Released on 07 September 2017.

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American War

3.83 based on 5337 ratings & 651 reviews on Goodreads.com

2018 Short-listed

The Arthur C. Clarke Award

2018 Short-listed

James Tait Black Prize for Fiction

Synopsis

A Best Book of the Year: The Guardian, The Observer, New York Times, San Francisco Chronicle and The Washington Post.

2074. America's future is Civil War. Sarat's reality is survival. They took her father, they took her home, they told her lies . . .

She didn't start this war, but she'll end it.

Omar El Akkad’s powerful debut novel imagines a dystopian future: a second American Civil War, a devastating plague and one family caught deep in the middle. In American War, we’re asked to consider what might happen if America were to turn its most devastating policies and deadly weapons against itself.

In the media

A plausible, terrifying chronicle of the fracture and subsequent annihilation of the US . . . A thrillingly complex adventure that moves from the American south to Alaska and on to the Middle East and North Africa . . . At its heart and most movingly, the novel also becomes a coming-of-age narrative about how easily a curious child faced with horror and powerlessness can transform into a weapon intent on obliteration. As we learn at the end of the prologue, “This isn’t a story about war. It’s about ruin.”’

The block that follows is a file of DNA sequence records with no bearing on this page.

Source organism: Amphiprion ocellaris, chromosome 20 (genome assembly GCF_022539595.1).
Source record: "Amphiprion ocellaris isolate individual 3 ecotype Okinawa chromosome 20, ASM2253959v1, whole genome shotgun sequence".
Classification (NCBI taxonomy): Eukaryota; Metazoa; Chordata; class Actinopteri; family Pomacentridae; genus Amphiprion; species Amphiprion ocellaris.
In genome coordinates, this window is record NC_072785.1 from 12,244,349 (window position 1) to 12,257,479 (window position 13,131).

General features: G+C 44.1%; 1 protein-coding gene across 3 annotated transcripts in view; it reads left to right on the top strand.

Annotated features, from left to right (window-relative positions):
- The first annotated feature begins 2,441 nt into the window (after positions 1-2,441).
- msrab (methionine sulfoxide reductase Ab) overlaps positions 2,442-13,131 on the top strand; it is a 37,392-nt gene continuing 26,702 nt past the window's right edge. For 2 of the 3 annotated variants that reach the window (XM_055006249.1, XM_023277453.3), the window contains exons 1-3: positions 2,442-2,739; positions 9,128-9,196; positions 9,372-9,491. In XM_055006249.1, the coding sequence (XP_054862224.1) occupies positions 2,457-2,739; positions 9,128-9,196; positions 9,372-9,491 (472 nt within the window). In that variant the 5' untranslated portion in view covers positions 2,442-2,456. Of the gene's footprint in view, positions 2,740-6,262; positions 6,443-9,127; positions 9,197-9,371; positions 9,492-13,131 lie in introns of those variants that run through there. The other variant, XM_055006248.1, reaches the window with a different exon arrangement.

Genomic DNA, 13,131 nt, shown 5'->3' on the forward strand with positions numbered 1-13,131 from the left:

The Australian
El Akkad has created a brilliantly well-crafted, profoundly shattering saga of one family’s suffering in a world of brutal power struggles, terrorism, ignorance, and vengeance. American War is a gripping, unsparing, and essential novel for dangerously contentious times.
Booklist (starred review)
American War is Omar El Akkad’s first novel and it is masterful. Both the story and the writing are lucid, succinct, powerful and persuasive . . . Over the course of the novel, we will discover how the narrator came to know and love Sarat, how he suffered to see her suffer and how he witnessed good and evil do battle for her soul. But, more importantly, we come to reflect once more on the egotism and idiocy of war, and on the millions of people it makes homeless, and on the unfortunate way that those who still have the means to live inside locked homes tend to hate others who show up en masse at their doorstep, shoeless and hungry and desperate.
Toronto Globe and Mail